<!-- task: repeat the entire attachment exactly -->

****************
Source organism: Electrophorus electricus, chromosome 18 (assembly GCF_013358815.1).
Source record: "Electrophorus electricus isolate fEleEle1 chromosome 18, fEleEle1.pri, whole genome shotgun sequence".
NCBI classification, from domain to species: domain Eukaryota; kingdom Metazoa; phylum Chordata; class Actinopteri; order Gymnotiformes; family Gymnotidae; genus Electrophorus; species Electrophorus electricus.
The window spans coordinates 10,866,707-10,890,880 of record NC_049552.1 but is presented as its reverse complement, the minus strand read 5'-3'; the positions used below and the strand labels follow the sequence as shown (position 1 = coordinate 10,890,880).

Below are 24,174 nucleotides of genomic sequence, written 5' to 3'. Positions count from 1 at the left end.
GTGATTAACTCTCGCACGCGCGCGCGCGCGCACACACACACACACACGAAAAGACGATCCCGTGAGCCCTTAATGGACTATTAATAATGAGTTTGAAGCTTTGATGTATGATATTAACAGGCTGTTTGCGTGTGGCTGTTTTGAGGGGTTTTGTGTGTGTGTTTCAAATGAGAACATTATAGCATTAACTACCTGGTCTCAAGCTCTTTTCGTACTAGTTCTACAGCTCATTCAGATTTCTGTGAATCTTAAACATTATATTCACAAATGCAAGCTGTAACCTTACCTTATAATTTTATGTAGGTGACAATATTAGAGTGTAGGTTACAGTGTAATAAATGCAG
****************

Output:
Source organism: Electrophorus electricus, chromosome 18 (assembly GCF_013358815.1).
Source record: "Electrophorus electricus isolate fEleEle1 chromosome 18, fEleEle1.pri, whole genome shotgun sequence".
NCBI classification, from domain to species: domain Eukaryota; kingdom Metazoa; phylum Chordata; class Actinopteri; order Gymnotiformes; family Gymnotidae; genus Electrophorus; species Electrophorus electricus.
The window spans coordinates 10,866,707-10,890,880 of record NC_049552.1 but is presented as its reverse complement, the minus strand read 5'-3'; the positions used below and the strand labels follow the sequence as shown (position 1 = coordinate 10,890,880).

Below are 24,174 nucleotides of genomic sequence, written 5' to 3'. Positions count from 1 at the left end.
GTGATTAACTCTCGCACGCGCGCGCGCGCGCACACACACACACACACGAAAAGACGATCCCGTGAGCCCTTAATGGACTATTAATAATGAGTTTGAAGCTTTGATGTATGATATTAACAGGCTGTTTGCGTGTGGCTGTTTTGAGGGGTTTTGTGTGTGTGTTTCAAATGAGAACATTATAGCATTAACTACCTGGTCTCAAGCTCTTTTCGTACTAGTTCTACAGCTCATTCAGATTTCTGTGAATCTTAAACATTATATTCACAAATGCAAGCTGTAACCTTACCTTATAATTTTATGTAGGTGACAATATTAGAGTGTAGGTTACAGTGTAATAAATGCAG